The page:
Florida needs full coronavirus lockdown immediately locals demand after recording more than 10k new cases for fifth day

FLORIDA – the new global epicenter of the coronavirus – should be locked down straight away after recording 10,000 new cases for the fifth day in a row, say locals.

Frightened Florida Rep. Donna Shalala warns "the virus is out of control" and that she's "terrified for the first time in my career".

Florida reported more than 12,000 new cases of Covid-19 on Sunday, the fifth day in a row the state has announced over 10,000 new infections, despite President Donald Trump pledging that “it’s going to be under control".

The sunshine state has reported more than 11,865 diagnoses on average over the past seven days, up 28.85 per cent compared with a week ago, according to a CNBC analysis of data compiled by Johns Hopkins University.

Florida, California, and other Southern and Western states are smashing infection records every day.

Yesterday saw Florida hit a new coronavirus death record with 156 fatalities in just one day.

Donna Shalala, a former Health and Human Services secretary under President Bill Clinton, told ABC News: "The residents here are terrified.

"And I'm terrified for the first time in my career, because there's a lack of leadership and we simply have not gotten our arms around this."

The Florida Department of Health said the killer bug has so far infected more than 350,047 people in the state and killed about 5,000 people.

Shalala told ABC's "This Week" that she had asked Florida Gov. Ron DeSantis to issue another stay-at-home order.

Both he and Trump are under fire for reopening too quickly.

Shalala added: "The lack of leadership in the White House and in our governor's office – they simply have not hit this with a hammer, which is what we needed to do and starve the virus.

"They opened too soon and they misunderstand what you need to do, or they understand it and they're not willing to do it.

"The real thing we need to do is we need to close down again.

"I said four months ago, if we don't do this right, we're going to have to close down again. That's our worst nightmare, and we're going to have to do that in Florida.

"And talking about opening schools is ridiculous when you have community spread the way we do here."

Officials in the hard-hit Miami area have been weighing up another blanket lockdown.

Chairs have been photographed stacked outside restaurants after an 8pm-6am curfew was put in place from July 18 in Miami Beach.

The City of Miami Beach repeated its nightly curfew to fight the spread of the coronavirus which has spiked in recent days after the reopening of businesses.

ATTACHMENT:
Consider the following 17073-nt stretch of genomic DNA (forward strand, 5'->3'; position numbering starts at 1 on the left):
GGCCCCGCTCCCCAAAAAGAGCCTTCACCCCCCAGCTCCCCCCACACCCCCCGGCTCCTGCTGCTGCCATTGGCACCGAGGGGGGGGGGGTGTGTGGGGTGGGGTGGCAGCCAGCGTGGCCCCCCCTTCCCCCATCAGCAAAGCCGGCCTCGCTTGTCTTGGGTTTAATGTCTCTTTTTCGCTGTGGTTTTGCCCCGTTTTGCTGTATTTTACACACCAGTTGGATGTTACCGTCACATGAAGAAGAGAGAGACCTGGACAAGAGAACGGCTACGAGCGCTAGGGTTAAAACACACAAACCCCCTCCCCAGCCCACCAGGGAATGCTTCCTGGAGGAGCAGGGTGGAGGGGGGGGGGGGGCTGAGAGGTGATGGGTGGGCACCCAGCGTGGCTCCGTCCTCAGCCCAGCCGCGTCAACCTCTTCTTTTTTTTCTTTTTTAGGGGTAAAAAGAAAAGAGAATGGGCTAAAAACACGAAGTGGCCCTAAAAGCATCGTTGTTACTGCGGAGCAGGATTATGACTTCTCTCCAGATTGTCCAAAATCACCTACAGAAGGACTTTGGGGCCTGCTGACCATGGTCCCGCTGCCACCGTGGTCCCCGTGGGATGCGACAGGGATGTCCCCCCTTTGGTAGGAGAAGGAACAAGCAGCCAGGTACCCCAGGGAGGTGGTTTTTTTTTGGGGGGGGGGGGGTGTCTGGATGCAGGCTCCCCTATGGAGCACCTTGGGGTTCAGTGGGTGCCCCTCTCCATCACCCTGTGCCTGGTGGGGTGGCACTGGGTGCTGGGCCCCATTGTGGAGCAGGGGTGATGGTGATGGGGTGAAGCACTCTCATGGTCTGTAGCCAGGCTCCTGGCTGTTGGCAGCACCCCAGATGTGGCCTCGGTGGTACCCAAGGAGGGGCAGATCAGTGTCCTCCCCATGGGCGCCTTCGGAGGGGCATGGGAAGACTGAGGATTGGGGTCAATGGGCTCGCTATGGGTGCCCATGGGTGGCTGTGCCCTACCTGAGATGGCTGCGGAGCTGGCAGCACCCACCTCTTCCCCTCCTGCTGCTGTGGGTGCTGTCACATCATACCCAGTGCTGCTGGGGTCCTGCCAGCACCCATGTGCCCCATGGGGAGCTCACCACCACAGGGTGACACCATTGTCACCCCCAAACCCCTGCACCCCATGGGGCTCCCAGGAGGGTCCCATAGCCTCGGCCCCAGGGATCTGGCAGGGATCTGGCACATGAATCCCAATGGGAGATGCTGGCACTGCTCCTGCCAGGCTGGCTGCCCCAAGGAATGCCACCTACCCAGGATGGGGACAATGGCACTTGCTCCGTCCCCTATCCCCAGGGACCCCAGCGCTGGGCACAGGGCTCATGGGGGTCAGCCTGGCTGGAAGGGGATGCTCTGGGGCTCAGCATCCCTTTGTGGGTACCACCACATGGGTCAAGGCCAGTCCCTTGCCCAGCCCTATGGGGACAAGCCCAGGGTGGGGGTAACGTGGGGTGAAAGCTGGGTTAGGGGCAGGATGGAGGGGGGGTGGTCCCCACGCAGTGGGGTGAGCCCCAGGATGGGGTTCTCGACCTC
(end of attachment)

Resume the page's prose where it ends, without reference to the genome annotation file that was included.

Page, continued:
Hospitalizations have been surging, filling up ICU units at several hospitals.

Miami Mayor Francis Suarez said the situation there has become so dire that he is considering another stay-at-home order and business shutdown.

Suarez said on Twitter. “We know how impactful a stay at home order could be and we’re doing everything we can to avoid it but this is a public health crisis and lives are at stake.”

Miami-Dade County is the state’s most populous and the current epicenter of the outbreak.

Dr Steven Merta, Chief Medical Officer of Memorial Hospital in Tampa, said his facility is not at capacity yet.

But he is bracing for a surge of patients in the coming weeks.

“I don’t really see a lot of behavioral change.

"When you’re in health care and you understand virology and the safety precautions, and then see individuals choosing not to abide by these guidelines, it’s concerning.

"I wish we could get more people to understand, and not have this cavalier attitude about masks and social distancing," Merta added.

Marlyn Hoilette, a nurse who spent four months working in the Covid-19 unit of her Florida hospital until testing positive recently, said hospitals are so desperate for staff to return to work they are not following guidelines that call for two negative tests first.

“Nurses are getting sick, nursing assistants are getting sick and my biggest fear is that it seems we want to return folks to work even without a negative test,” said Hoilette, who works at Palms West Hospital in Loxahatchee. Florida.

“It’s just a matter of time before you wipe the other staff out if you’re contagious, so that is a big problem.”

Trump on Sunday defended his handling of the coronavirus pandemic.

The US, with 3.7 million total cases, has almost as many infections as the next three hardest-hit countries combined – Brazil, India and Russia.

He said: “We have embers and we do have flames.

"Florida became more flame-like, but it’s – it’s going to be under control.”

Florida’s largest grocery chain, Lakeland-based Publix Super Markets Inc., announced that all customers must wear masks at its stores beginning tomorrow, July 21.

Publix spokeswoman Maria Brous said that given experts' advice on masks “we believe requiring face coverings in our stores is another way we can do our part to help protect our communities.”

Publix operates more than 1,200 stores in seven states, more than 800 of them in Florida.

Republican governor Ron DeSantis said on Twitter four days ago: "Getting through this pandemic requires unity of purpose.

"I appreciate the hard work of Miami-Dade’s mayors and I’m 100% confident we are going to get through this."

At least 14 states have reported record coronavirus hospitalizations so far in July, including Alabama, Arizona, Georgia, Florida, North Carolina, Nevada and Texas.


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